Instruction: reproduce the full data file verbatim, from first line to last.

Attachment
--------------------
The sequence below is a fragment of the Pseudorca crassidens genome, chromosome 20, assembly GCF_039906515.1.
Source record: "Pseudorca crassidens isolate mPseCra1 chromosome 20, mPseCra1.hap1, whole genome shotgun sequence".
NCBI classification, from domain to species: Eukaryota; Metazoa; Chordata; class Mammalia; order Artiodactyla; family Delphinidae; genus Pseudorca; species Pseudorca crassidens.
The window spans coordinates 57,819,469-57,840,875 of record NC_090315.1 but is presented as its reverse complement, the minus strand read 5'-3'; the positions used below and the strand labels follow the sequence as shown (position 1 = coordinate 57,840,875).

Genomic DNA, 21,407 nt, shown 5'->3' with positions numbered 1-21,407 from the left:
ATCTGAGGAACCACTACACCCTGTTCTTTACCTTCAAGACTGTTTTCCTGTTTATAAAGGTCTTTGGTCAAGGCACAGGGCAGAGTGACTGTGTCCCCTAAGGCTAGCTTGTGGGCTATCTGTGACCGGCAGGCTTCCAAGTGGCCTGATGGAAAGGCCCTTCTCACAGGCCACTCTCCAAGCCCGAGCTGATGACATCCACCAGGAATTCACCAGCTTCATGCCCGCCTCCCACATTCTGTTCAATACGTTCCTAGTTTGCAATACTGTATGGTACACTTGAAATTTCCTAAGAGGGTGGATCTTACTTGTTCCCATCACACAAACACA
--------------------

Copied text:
The sequence below is a fragment of the Pseudorca crassidens genome, chromosome 20, assembly GCF_039906515.1.
Source record: "Pseudorca crassidens isolate mPseCra1 chromosome 20, mPseCra1.hap1, whole genome shotgun sequence".
NCBI classification, from domain to species: Eukaryota; Metazoa; Chordata; class Mammalia; order Artiodactyla; family Delphinidae; genus Pseudorca; species Pseudorca crassidens.
The window spans coordinates 57,819,469-57,840,875 of record NC_090315.1 but is presented as its reverse complement, the minus strand read 5'-3'; the positions used below and the strand labels follow the sequence as shown (position 1 = coordinate 57,840,875).

Genomic DNA, 21,407 nt, shown 5'->3' with positions numbered 1-21,407 from the left:
ATCTGAGGAACCACTACACCCTGTTCTTTACCTTCAAGACTGTTTTCCTGTTTATAAAGGTCTTTGGTCAAGGCACAGGGCAGAGTGACTGTGTCCCCTAAGGCTAGCTTGTGGGCTATCTGTGACCGGCAGGCTTCCAAGTGGCCTGATGGAAAGGCCCTTCTCACAGGCCACTCTCCAAGCCCGAGCTGATGACATCCACCAGGAATTCACCAGCTTCATGCCCGCCTCCCACATTCTGTTCAATACGTTCCTAGTTTGCAATACTGTATGGTACACTTGAAATTTCCTAAGAGGGTGGATCTTACTTGTTCCCATCACACAAACACA